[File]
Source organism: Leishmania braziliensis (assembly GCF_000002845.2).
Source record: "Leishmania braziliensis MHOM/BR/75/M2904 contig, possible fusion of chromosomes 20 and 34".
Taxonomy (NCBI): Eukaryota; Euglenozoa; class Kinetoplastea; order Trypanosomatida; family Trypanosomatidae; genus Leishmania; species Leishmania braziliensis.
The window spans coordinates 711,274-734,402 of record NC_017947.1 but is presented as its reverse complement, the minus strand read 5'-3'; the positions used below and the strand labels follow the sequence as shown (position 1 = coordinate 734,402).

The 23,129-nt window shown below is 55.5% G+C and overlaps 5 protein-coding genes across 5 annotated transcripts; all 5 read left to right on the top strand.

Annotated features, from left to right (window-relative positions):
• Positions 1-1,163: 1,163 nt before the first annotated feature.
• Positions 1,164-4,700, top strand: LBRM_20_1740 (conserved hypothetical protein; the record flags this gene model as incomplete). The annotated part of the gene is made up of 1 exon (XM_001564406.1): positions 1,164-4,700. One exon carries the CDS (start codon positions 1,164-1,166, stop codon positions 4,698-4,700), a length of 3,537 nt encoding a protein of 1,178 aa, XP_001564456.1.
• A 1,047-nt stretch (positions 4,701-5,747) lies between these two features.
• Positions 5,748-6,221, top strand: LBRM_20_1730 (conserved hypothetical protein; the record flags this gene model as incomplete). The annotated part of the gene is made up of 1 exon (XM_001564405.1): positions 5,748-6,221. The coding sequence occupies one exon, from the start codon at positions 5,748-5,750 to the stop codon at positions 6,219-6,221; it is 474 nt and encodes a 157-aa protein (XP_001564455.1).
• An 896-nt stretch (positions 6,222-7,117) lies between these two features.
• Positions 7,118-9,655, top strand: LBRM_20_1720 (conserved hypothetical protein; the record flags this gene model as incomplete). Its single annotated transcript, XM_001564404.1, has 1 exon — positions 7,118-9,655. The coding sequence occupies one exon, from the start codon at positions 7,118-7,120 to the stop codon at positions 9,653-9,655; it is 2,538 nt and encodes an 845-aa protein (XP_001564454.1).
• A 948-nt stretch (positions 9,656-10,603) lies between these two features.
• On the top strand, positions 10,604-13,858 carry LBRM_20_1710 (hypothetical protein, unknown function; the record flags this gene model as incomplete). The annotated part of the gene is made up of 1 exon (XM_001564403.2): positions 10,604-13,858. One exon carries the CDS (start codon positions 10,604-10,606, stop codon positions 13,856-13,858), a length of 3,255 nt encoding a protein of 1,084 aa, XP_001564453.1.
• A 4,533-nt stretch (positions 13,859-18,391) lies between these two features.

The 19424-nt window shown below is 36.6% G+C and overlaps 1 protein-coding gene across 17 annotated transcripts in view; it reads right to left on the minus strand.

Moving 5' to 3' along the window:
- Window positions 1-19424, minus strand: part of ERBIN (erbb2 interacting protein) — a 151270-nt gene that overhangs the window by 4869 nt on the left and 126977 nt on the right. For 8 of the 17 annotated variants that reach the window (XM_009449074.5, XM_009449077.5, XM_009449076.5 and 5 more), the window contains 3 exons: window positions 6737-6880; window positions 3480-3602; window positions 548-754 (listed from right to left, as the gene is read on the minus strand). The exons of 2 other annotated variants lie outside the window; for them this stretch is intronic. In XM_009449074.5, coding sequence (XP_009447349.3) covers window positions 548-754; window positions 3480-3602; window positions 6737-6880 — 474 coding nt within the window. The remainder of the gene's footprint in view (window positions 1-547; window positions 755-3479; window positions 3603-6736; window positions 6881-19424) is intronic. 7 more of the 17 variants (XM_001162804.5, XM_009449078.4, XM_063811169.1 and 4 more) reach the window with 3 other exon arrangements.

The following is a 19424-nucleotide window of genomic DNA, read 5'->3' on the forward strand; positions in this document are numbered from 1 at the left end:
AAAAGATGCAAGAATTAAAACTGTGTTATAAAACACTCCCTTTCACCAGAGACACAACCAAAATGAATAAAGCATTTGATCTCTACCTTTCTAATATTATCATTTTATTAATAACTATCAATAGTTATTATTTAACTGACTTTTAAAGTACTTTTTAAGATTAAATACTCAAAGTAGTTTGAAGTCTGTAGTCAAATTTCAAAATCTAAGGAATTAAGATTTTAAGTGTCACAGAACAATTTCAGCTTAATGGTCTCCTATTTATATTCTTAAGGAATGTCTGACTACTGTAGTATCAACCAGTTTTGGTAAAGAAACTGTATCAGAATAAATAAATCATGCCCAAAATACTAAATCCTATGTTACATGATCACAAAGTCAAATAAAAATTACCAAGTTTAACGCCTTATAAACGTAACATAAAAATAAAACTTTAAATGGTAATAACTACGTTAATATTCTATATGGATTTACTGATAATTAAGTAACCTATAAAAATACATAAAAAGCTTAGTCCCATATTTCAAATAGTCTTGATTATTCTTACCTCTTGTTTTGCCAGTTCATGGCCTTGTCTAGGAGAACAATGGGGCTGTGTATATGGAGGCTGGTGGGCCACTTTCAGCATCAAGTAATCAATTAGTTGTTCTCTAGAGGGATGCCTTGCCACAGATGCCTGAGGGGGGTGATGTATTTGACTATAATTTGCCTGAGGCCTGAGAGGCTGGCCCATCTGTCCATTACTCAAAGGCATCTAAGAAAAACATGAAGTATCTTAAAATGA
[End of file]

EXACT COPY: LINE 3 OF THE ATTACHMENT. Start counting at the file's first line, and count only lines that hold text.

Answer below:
Taxonomy (NCBI): Eukaryota; Euglenozoa; class Kinetoplastea; order Trypanosomatida; family Trypanosomatidae; genus Leishmania; species Leishmania braziliensis.